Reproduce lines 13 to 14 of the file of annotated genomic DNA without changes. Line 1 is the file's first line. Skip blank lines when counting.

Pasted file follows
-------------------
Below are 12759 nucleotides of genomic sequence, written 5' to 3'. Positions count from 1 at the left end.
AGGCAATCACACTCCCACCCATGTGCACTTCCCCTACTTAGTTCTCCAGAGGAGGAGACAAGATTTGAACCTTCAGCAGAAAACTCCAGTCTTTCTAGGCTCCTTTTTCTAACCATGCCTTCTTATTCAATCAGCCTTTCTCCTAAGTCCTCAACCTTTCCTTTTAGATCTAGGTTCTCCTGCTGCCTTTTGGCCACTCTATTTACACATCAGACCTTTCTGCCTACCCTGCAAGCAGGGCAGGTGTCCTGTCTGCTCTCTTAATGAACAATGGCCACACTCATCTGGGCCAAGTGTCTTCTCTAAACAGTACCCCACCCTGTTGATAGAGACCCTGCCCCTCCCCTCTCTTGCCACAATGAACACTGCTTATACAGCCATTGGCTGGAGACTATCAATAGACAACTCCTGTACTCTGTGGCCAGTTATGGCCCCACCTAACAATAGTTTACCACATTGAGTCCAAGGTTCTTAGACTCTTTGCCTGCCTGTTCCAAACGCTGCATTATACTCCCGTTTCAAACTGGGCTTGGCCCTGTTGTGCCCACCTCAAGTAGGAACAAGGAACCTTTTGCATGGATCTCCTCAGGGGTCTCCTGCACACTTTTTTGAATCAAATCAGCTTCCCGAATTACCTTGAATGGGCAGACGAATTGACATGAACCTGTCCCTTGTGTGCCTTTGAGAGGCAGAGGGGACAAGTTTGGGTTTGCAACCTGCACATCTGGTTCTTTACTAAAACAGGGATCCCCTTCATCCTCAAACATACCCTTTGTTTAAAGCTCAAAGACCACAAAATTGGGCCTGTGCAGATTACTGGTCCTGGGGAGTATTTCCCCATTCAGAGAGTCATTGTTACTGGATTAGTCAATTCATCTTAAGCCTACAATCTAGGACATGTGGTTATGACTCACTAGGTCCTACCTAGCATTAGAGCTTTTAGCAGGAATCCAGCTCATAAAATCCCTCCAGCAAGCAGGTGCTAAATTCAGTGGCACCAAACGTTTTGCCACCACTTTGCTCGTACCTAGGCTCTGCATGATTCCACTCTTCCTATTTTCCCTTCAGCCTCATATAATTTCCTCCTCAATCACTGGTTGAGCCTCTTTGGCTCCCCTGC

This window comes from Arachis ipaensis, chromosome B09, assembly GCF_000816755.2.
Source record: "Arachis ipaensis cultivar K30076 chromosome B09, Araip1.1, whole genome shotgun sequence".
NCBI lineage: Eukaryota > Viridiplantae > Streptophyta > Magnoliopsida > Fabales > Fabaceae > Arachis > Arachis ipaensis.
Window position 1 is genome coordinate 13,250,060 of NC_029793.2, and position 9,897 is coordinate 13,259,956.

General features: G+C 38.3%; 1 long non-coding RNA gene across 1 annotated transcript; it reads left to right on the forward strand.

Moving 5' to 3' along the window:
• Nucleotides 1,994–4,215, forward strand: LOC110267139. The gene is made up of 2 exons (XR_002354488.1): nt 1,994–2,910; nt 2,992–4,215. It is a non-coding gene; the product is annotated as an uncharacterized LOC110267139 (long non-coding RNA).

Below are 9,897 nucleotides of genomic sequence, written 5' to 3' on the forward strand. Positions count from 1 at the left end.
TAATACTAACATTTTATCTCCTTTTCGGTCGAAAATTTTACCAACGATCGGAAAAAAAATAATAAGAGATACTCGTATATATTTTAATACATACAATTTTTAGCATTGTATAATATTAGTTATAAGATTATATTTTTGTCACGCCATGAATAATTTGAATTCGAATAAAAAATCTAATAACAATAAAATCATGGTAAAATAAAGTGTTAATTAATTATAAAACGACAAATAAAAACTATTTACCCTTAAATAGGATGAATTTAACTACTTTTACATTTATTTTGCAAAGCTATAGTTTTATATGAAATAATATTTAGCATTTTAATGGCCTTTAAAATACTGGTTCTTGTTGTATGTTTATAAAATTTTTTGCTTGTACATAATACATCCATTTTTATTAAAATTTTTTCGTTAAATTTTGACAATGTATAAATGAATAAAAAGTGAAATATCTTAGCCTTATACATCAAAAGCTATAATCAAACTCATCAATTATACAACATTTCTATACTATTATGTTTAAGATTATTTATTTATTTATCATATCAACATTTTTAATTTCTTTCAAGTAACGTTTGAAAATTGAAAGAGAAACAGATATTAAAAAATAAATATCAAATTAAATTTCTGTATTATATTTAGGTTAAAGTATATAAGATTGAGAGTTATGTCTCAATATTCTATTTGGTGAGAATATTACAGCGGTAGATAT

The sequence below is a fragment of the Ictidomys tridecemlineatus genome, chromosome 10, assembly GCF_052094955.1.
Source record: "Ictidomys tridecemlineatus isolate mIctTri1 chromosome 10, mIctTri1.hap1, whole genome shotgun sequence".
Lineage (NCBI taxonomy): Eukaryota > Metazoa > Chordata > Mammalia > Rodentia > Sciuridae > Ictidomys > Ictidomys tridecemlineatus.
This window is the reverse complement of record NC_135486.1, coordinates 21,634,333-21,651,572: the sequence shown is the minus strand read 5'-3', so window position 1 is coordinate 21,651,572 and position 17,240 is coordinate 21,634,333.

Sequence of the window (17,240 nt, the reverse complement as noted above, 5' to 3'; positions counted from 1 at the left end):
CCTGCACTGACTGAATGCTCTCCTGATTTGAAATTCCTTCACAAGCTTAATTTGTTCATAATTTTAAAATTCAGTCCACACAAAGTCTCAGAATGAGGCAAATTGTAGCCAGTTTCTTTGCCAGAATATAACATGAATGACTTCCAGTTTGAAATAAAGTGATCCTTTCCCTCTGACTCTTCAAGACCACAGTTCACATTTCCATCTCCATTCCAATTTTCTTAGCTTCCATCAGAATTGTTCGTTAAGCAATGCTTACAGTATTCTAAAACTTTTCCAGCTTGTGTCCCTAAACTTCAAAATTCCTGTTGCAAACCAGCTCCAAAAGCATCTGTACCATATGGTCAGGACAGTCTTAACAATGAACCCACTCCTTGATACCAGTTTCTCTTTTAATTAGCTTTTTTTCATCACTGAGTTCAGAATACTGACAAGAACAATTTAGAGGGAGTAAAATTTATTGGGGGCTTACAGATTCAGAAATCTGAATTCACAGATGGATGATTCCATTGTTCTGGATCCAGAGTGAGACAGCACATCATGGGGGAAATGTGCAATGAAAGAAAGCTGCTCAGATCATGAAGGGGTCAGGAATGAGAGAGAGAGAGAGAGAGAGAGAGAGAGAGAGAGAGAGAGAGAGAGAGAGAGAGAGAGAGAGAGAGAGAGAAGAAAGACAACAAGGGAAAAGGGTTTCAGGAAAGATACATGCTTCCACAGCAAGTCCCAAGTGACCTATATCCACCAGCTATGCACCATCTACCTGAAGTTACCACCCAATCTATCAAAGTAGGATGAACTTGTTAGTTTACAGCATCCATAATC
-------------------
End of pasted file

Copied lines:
Source record: "Ictidomys tridecemlineatus isolate mIctTri1 chromosome 10, mIctTri1.hap1, whole genome shotgun sequence".
Lineage (NCBI taxonomy): Eukaryota > Metazoa > Chordata > Mammalia > Rodentia > Sciuridae > Ictidomys > Ictidomys tridecemlineatus.